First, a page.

You may not be aware of it, but 2013 is officially the European Year of Citizens (it’s also officially the Year of Air, but we’ll stick to citizens for today’s post). As part of the festivities, the European Commission has been travelling on the road and meeting face-to-face with Europe’s citizenry in town hall meetings across the continent. We’ve been covering some of these meetings, and you can read through our previous posts on these “Citizens’ Dialogues” here.
At each meeting, the moderator usually kicks things off by asking the audience whether they feel they are listened to by the European Union. Overwhelmingly (even when the crowd is sympathetic and broadly supportive of European integration) the response has been negative. People at the events feel the EU institutions are distant and unresponsive, and their voice does not really matter.
The most recent of these events took place in Slovakia with Maroš Šefčovič, a Vice-President of the European Commission. We’ve interviewed Commissioner Šefčovič previously, and one of his responsibilities is overseeing the implementation of something called the “European Citizens Initiative” (ECI).
The ECI is a direct-democracy instrument introduced by the Lisbon Treaty (and you can read more about how it works in our infographic below – click for a higher resolution image). If an initiative can gather one million signatures (passing a quorum in at least seven EU member states) then the European Commission will consider adopting legislation in response. At its launch on April Fools’ Day 2012 (possibly not the most appropriate launch-date from a PR perspective), it was hoped that the ECI might help to dispel the perception that the EU was distant and unconcerned with the opinions of ordinary citizens.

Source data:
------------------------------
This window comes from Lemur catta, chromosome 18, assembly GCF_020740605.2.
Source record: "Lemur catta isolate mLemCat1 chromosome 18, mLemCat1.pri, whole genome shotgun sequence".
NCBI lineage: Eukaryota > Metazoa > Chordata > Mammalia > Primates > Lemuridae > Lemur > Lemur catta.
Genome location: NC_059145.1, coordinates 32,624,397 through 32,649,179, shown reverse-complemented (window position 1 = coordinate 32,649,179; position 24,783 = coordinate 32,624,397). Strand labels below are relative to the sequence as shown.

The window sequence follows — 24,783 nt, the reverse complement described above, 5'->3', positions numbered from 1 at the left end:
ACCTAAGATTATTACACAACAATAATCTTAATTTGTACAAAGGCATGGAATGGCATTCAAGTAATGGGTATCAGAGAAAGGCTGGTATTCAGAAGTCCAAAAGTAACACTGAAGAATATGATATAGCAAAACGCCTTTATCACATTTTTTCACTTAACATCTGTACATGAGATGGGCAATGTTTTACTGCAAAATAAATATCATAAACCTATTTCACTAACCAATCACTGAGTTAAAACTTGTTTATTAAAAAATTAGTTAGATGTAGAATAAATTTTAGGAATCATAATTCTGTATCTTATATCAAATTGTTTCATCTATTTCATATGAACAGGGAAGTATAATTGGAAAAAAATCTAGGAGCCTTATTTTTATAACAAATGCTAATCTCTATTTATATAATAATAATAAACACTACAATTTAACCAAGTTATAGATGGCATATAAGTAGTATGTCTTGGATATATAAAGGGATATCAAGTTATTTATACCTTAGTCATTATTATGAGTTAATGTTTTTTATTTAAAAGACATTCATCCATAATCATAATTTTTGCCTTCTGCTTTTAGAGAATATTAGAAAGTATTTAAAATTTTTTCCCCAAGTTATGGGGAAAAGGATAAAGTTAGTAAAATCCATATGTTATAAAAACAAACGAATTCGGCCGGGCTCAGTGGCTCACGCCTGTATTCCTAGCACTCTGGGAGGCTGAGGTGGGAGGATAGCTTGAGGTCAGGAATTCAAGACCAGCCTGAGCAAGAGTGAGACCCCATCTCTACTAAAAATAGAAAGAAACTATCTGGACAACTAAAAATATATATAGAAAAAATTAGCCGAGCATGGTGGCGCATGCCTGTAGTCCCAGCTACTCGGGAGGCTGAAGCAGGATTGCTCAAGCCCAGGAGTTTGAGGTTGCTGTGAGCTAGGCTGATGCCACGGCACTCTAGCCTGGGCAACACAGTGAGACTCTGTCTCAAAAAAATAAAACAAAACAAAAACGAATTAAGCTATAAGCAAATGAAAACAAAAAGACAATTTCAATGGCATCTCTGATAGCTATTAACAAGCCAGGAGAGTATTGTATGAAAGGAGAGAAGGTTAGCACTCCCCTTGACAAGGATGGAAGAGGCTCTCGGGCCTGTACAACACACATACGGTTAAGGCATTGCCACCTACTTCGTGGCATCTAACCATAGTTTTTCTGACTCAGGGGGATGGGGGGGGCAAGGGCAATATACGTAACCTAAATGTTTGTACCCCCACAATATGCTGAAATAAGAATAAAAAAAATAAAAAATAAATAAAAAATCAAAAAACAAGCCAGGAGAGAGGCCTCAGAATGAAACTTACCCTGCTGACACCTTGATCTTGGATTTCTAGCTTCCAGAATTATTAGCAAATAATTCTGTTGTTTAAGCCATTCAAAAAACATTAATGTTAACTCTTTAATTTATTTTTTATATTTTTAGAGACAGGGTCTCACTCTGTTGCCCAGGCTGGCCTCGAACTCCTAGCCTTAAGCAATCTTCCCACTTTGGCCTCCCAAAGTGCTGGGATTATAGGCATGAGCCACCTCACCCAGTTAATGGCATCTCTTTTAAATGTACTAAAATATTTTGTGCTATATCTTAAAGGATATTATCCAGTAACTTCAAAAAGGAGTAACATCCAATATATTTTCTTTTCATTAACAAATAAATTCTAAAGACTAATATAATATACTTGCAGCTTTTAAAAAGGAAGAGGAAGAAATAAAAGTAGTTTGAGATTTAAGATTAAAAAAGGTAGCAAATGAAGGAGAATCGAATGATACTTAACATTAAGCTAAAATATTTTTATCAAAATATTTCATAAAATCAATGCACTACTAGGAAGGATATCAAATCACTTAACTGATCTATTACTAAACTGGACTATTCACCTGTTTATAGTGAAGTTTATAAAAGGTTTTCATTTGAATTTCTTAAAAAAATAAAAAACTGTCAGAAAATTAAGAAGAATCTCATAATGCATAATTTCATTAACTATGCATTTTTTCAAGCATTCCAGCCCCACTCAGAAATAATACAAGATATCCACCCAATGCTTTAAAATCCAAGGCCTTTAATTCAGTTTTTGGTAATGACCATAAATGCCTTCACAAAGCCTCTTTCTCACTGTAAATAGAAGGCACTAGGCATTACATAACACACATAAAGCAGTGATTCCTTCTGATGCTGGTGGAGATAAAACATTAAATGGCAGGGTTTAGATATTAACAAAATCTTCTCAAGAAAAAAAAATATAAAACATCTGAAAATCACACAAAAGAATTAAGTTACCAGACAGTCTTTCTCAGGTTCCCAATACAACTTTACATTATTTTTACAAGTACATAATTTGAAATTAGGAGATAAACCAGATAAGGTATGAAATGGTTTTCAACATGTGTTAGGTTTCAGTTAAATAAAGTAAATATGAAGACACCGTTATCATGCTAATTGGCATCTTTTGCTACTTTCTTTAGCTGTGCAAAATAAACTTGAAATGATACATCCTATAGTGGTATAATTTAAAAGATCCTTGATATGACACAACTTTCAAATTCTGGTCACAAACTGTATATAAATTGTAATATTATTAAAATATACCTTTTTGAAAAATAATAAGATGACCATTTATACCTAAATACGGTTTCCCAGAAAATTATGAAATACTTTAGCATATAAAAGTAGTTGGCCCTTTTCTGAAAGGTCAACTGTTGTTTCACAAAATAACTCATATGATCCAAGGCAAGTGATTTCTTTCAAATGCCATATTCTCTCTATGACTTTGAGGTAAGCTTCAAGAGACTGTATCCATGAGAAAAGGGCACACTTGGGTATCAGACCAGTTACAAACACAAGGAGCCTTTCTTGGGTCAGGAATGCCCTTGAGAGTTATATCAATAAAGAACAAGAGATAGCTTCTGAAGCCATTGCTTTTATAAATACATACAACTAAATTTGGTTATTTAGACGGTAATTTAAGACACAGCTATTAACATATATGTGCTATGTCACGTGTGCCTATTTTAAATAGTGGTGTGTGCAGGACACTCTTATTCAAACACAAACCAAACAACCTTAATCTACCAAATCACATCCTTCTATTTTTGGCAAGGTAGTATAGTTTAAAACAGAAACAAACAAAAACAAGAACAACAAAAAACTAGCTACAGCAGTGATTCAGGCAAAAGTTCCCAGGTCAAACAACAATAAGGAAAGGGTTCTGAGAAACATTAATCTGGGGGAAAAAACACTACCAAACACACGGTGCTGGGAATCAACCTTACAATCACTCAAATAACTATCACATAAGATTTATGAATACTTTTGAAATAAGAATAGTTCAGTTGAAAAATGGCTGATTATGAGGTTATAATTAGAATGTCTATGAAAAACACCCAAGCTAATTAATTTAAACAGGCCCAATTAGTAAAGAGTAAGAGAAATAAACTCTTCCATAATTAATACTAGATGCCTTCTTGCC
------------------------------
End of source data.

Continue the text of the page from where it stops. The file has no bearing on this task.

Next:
One of the biggest criticisms of the ECI, however, is that the European Commission is not obliged to adopt legislation in response to a successful initiative. We put this to Commissioner Šefčovič in our interview with him last year, and he responded that the political pressure following a successful initiative would be immense, making it difficult for the Commission to ignore.
I think, honestly, the pressure on the Commission from a successful ECI will be quite significant. It will be clearly the will of a million or more citizens, and I presume that this will of course be accompanied by public debate and campaigning from all parties. I think it will be quite obvious that this will trigger a wave of debate and political consideration.
Once a ECI gathers these one million signatures, there is a follow-up. It will be officially received by a Commissioner, a public hearing will be organised in the European Parliament, which will add additional discussion and public debate. Then the Commission will have three months to decide. Of course, the Commission will preserve its right of initiative. A proposal suggested by one million citizens can’t go against 499 million other Europeans. But the public pressure will be there.
Last month, the first ECI succeeded in its goal, so now we can finally see what happens. The Right2Water initiative opposes the privatisation of water utilities in the EU and argues that water should not be subject to the normal “internal market rules” (and you can read a fascinating case-study of why this initiative succeeded whilst others have struggled here). Interestingly, the Right2Water ECI collected 75% of its signatures from a single member state – Germany. It met the goal of 1 million signatures comfortably (it currently has almost 2 million) but then struggled to reach the quorum in six additional member states. This suggests the campaign remained a largely national effort, despite the pan-European aspirations of the ECI.
How the Commission reacts to the first successful ECI remains to be seen. The Commission has three months to verify the signatures, organise a hearing in the European Parliament and officially give their response (though the Right2Water organisers believe they have reasons to be hopeful).